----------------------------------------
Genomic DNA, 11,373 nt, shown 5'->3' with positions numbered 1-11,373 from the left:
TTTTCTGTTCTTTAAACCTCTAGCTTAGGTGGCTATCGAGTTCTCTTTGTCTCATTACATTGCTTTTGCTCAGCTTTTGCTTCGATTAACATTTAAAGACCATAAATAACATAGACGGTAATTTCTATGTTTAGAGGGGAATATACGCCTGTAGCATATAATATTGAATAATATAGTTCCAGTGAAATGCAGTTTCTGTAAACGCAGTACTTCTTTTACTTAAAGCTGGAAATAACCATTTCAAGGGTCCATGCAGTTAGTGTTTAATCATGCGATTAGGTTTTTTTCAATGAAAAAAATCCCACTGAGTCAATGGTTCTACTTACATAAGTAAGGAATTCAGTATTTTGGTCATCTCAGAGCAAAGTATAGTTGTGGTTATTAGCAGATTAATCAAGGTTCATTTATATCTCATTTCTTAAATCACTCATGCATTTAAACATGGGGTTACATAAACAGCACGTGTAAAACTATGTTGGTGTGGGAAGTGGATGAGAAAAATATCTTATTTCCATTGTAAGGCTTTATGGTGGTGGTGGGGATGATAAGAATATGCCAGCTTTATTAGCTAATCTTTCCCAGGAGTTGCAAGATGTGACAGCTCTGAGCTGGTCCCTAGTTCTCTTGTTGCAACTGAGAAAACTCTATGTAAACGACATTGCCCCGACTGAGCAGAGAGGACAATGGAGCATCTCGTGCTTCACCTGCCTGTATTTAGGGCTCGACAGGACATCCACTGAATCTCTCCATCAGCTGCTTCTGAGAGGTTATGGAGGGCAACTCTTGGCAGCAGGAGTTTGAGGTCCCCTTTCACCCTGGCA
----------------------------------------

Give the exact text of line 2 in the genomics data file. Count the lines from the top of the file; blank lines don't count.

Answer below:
TTTTCTGTTCTTTAAACCTCTAGCTTAGGTGGCTATCGAGTTCTCTTTGTCTCATTACATTGCTTTTGCTCAGCTTTTGCTTCGATTAACATTTAAAGACCATAAATAACATAGACGGTAATTTCTATGTTTAGAGGGGAATATACGCCTGTAGCATATAATATTGAATAATATAGTTCCAGTGAAATGCAGTTTCTGTAAACGCAGTACTTCTTTTACTTAAAGCTGGAAATAACCATTTCAAGGGTCCATGCAGTTAGTGTTTAATCATGCGATTAGGTTTTTTTCAATGAAAAAAATCCCACTGAGTCAATGGTTCTACTTACATAAGTAAGGAATTCAGTATTTTGGTCATCTCAGAGCAAAGTATAGTTGTGGTTATTAGCAGATTAATCAAGGTTCATTTATATCTCATTTCTTAAATCACTCATGCATTTAAACATGGGGTTACATAAACAGCACGTGTAAAACTATGTTGGTGTGGGAAGTGGATGAGAAAAATATCTTATTTCCATTGTAAGGCTTTATGGTGGTGGTGGGGATGATAAGAATATGCCAGCTTTATTAGCTAATCTTTCCCAGGAGTTGCAAGATGTGACAGCTCTGAGCTGGTCCCTAGTTCTCTTGTTGCAACTGAGAAAACTCTATGTAAACGACATTGCCCCGACTGAGCAGAGAGGACAATGGAGCATCTCGTGCTTCACCTGCCTGTATTTAGGGCTCGACAGGACATCCACTGAATCTCTCCATCAGCTGCTTCTGAGAGGTTATGGAGGGCAACTCTTGGCAGCAGGAGTTTGAGGTCCCCTTTCACCCTGGCA